Claude Lelouch created a blockbuster heavy-date film 42 years ago with A Man and a Woman. He crafts a light, enigmatically seductive mystery with Roman de Gare.
By far the most purely entertaining of all his films to reach these shores, Roman de Gare is the rare trick film in which all the tricks reveal something amusing, involving or poignant about its characters.
Fanny Ardant, managing to combine the assurance of a fashionable lady with the allure of a femme fatale, plays a popular novelist whose sudden leap in artistry may be due to the efforts of a ghost writer. Slight, bullet-eyed scene-stealer Dominique Pinon, who knows how to make intense alertness scary-funny, plays the man who may be her ghost writer; but he may merely be her secretary, or a runaway teacher and family man, or even a serial killer. Audrey Dana plays a hairdresser abandoned by her doctor-fiance while en route to her provincial family.
Their orbits break apart, reform and intersect unpredictably. Only when Lelouch completes his pattern do they reveal their true identities, discarding lies, illusions and evasions.
The movie's title comes from the French term for a novel bought at train stations, usually a romance or a thriller. Lelouch's Roman de Gare is a love story and a suspense film simultaneously; also a comedy and a road film. The suspense, the romance and the comedy all come from the characters' recognition of what and whom they love.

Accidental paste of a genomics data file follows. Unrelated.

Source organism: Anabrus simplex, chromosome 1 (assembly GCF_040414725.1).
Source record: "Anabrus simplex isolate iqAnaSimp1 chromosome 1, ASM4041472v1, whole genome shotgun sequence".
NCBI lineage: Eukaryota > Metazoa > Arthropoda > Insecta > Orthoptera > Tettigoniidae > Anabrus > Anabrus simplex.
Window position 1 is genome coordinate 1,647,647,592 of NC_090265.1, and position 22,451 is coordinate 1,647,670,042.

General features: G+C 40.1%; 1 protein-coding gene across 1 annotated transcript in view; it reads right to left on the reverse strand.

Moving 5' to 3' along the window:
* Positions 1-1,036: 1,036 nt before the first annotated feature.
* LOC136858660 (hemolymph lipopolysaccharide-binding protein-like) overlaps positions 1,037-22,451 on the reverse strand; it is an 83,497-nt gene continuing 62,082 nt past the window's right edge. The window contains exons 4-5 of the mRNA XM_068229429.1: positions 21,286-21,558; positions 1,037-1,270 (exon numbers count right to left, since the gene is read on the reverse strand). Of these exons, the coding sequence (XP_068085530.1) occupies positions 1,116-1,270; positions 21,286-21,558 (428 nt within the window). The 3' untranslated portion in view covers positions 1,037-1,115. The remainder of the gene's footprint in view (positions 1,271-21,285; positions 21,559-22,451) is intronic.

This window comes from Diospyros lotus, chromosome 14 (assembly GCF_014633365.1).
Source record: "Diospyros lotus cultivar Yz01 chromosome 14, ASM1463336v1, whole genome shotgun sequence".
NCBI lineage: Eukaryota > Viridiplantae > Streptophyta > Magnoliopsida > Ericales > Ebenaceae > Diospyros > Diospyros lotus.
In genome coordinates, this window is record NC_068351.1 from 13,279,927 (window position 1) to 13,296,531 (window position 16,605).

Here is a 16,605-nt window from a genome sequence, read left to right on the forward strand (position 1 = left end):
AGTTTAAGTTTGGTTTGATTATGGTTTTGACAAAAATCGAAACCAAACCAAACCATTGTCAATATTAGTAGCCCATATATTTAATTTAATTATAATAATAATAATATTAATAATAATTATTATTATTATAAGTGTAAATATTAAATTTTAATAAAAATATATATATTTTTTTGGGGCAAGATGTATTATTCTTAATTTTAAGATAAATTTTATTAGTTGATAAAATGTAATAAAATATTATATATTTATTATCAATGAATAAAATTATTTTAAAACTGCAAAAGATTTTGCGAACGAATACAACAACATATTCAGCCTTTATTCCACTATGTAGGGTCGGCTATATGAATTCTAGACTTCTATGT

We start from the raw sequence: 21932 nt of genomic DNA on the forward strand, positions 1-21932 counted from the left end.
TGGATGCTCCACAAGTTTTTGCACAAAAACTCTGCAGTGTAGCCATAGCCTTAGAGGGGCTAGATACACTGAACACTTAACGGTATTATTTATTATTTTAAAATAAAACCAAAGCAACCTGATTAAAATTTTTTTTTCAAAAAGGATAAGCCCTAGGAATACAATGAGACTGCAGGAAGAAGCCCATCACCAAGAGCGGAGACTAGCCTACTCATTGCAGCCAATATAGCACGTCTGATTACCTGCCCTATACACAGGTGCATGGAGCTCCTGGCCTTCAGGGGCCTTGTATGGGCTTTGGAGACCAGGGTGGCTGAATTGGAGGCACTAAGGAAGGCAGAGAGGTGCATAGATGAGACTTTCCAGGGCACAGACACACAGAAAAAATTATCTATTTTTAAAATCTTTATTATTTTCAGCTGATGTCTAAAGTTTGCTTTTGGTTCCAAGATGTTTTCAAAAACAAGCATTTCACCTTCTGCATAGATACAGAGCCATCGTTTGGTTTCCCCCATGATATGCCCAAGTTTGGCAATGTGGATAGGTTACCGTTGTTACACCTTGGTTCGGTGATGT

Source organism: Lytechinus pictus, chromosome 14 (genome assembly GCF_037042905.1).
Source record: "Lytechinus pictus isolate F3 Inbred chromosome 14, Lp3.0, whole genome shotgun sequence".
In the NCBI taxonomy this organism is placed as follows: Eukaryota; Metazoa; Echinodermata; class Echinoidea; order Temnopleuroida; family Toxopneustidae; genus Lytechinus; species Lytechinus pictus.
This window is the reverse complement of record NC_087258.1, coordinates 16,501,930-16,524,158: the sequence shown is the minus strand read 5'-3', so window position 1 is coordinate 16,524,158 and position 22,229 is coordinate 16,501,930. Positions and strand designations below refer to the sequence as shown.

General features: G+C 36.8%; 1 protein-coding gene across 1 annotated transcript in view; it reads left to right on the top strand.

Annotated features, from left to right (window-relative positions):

We learn of a serial killer who performs magic acts for his victims before he rapes and kills them. Lelouch employs the showbiz magic of misdirection and prestidigitation throughout this bouncy, handsome movie.
He makes you wonder how he'll connect a Parisian lit-chat show, primitive farm and posh cruise - and he does - without betraying a bead of sweat. As characters appear and reappear, we see them as if in carnival-sideshow mirrors, but the director never lets us get lost in his funhouse.
He's made a multiple-genre movie whose engines are its characters, and none of the actors lets him down. Ardant has her grand-dame act down cold - more precisely, hot and cold.
Dana should become a major movie star because she has the rare ability to speak coarsely and emote with sensitivity all at once. And Pinon conveys the charm and attractiveness of attentive yet playful creativity - which is the key to Lelouch's triumph in Roman de Gare.
Watch a preview of Roman de Gare at baltimoresun
ROMAN DE GARE (IDP/Samuel Goldwyn) Starring Dominique Pinon, Fanny Ardant, Audrey Dana. Directed by Claude Lelouch. Rated R for brief language and sexual references. Time 103 minutes.